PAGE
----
We have bills to pay

Nicole Colson reports on a strike of restaurant workers in Gainesville, Fla.

Tasty Buddha restaurant in Gainesville, Fla.Tasty Buddha restaurant in Gainesville, Fla.

A GROUP of employees at a Tasty Buddha restaurant in Gainesville, Fla., began picketing outside the restaurant July 20 after discovering that their paychecks bounced due to "insufficient funds."

Workers say that this is not the first time this has happened--but they finally became fed up, and decided to strike and make their grievances public. "When this stuff happens, our bills become delayed, and then we have to pay them late, and then you are stuck paying late fees and things like that," grill cook Andy Rodibaugh, explained to the Gainesville Sun.

On the restaurant's Facebook page, owner Parker van Hart defended himself, writing, "The people who work for me are my family, and until this morning, I believed they had my back and knew that I was doing everything I can to make sure we all stay employed."

Striking server Marissa Jane Pollack told the Sun: "It's pretty insulting to see our owner sort of talking out of two sides of his mouth. He claims that we are family to him, yet meanwhile, he doesn't have the respect to pay us on time. We are human beings, we have bills to pay."

According to Rodibaugh, the strike is designed "to shut down production as much as possible, give them the least amount of business until our demands are met." He said supporters were stopping by to deliver water and food to the striking workers.

What you can do

Contact Parker Van Hart's office to demand his employees be paid in full. Call 352-376-9006 or visit the company's Facebook page to leave a message in support of striking workers.

In a statement, striking workers from the Tasty Buddha explained:

The current staff of Tasty Buddha West (TBW) has worked to achieve record sales in 2013, pushing north of half a million dollars. This was borne out of a passion for food, a desire to see growth, close relations with patrons and the Gainesville community, and most dearly, family bonding amongst the staff. When we aren't paid, it hurts us personally. To hear that we are perceived as disposable and immediately replaceable saddens us. With a lack of respect from our employers and lack of resources, the morale of our crew diminishes. Today, we are coming together to show that we are not disposable, and we deserve respect, and most importantly, a fair pay schedule. We are walking out.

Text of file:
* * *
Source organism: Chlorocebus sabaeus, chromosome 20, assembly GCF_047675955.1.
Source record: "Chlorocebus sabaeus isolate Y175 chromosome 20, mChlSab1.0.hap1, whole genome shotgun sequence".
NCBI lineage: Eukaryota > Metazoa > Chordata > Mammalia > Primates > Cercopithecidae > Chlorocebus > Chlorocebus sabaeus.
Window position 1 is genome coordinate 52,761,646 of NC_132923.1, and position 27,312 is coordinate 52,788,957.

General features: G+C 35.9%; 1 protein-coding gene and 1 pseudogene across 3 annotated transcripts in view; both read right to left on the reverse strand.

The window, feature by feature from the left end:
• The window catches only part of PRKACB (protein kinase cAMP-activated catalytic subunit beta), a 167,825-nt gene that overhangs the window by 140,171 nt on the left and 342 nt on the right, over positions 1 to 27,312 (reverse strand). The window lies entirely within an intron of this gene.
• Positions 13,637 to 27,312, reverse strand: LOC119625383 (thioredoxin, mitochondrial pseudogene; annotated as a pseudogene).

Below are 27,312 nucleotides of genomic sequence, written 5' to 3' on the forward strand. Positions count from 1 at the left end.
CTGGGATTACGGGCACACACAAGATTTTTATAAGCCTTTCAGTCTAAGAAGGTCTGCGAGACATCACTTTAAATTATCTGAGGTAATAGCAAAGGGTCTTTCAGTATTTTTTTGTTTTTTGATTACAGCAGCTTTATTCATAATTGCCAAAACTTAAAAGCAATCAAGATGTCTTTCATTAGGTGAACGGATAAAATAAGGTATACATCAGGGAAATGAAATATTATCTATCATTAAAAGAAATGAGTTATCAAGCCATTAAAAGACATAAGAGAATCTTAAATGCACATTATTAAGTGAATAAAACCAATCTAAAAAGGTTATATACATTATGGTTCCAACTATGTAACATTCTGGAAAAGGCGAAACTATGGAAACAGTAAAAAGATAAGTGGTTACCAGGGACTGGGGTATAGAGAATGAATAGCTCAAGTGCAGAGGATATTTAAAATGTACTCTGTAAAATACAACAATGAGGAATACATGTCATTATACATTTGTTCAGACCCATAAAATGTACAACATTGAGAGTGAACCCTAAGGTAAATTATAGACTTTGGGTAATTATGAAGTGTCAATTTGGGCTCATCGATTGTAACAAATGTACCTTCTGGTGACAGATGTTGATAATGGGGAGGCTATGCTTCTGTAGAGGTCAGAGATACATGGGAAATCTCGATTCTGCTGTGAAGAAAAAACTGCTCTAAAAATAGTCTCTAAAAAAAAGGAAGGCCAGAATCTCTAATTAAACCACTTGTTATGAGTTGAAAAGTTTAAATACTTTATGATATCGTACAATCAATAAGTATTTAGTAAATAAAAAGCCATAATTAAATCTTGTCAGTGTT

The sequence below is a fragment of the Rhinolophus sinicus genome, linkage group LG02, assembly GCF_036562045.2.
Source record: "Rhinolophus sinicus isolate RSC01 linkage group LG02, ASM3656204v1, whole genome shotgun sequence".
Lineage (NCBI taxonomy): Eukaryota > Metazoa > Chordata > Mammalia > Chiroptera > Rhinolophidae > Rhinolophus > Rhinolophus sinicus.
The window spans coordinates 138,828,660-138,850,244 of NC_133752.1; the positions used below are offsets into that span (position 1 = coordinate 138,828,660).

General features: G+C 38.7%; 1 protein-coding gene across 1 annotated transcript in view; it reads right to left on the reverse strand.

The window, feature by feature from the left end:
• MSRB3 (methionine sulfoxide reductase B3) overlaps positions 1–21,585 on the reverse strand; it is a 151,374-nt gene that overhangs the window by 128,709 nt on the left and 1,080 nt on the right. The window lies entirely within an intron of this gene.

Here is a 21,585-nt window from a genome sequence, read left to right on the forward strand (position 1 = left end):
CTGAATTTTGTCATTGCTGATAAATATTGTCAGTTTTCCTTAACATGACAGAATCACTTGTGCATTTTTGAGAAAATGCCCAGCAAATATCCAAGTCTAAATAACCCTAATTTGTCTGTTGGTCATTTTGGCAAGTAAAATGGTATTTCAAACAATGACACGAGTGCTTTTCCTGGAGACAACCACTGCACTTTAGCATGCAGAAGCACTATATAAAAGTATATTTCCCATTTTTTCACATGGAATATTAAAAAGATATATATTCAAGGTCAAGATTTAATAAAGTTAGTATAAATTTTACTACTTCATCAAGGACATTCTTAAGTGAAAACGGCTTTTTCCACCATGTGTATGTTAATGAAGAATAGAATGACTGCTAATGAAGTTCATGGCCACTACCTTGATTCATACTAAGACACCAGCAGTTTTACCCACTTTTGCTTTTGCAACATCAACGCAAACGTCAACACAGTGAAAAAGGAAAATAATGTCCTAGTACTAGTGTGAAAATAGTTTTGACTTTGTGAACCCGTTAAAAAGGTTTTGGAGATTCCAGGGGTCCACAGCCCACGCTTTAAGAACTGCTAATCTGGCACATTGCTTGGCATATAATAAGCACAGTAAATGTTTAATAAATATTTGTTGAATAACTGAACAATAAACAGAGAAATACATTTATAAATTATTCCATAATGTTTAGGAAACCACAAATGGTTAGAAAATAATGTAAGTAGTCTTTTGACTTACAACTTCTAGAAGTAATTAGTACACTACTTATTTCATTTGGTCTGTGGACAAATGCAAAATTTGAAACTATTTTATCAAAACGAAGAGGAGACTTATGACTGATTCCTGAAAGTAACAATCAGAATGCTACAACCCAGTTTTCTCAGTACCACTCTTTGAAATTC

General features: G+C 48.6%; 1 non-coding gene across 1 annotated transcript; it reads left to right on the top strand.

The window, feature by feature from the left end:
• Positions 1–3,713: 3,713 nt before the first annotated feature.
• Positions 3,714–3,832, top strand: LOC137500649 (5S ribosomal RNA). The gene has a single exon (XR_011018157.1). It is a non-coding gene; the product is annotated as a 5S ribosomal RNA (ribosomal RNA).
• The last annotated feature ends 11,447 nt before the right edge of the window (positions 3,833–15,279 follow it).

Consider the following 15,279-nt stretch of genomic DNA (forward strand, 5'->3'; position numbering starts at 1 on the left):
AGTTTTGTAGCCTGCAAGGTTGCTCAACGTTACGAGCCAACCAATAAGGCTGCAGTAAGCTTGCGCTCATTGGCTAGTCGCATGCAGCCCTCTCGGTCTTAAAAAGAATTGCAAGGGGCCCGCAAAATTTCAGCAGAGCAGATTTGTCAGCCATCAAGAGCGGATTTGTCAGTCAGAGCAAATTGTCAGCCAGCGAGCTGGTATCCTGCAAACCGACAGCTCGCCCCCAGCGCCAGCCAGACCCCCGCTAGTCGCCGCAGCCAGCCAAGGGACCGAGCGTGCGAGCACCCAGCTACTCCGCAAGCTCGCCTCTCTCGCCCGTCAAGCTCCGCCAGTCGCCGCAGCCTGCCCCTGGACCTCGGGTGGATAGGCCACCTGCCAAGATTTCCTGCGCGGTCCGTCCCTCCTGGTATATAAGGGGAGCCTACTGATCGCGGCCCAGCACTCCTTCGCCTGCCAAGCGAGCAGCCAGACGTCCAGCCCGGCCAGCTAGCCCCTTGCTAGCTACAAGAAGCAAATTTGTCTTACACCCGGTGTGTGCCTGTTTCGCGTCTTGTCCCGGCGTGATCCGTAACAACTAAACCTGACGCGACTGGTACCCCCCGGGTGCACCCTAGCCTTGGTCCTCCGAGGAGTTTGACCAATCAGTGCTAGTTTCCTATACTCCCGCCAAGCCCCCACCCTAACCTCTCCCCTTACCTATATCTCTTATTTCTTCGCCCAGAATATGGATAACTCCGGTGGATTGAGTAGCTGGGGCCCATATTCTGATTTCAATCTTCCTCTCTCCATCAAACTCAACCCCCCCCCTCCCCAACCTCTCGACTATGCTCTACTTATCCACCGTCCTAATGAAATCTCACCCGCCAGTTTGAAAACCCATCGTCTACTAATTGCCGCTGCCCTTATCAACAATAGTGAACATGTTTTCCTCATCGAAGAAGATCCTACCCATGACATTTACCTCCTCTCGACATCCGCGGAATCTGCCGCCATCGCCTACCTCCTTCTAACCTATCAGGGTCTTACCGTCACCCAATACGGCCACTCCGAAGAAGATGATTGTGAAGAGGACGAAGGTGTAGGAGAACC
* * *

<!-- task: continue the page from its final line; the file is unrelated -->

TBW employees demand that their checks arrive on time as promised at noon every other Friday and are valid to be cashed at the company's bank.

We, as the employees, will not stand for:

-- Late checks or bounced checks
-- Insufficient funds notices
-- Excuses or inconvenient methods of receiving pay (such as receiving small amounts of petty cash out of the drawer, being asked to wait days to cash checks, or being asked to drive across town to specific check cashing businesses).

In addition, the employees of Tasty Buddha West demand respect in regards to our other concerns:

-- Sanitary conditions of kitchen to be solved.
-- Equipment to be fixed.
-- Zero-tolerance policy for bullying, sexual harassment, and racial jokes.

If we are already being asked to work in uncomfortable conditions, we employees demand to at least get paid in a designated, timely manner. If our demands are not met then we refuse to work to create any more profit for a business that isn't paying us.

The Tasty Buddha workers are among a small but growing number of low-wage, service-sector employees who have organized and struck to win better pay and working conditions across the country in recent months.

As Pollack said, "We are trying to expedite things as quickly as possible, and we are giving Parker Van Hart every opportunity to meet with us and do what's right. And we are just going to keep pulling out more things from our arsenal as he fails to meet with us."

Jeremiah Cleghorn contributed to this article.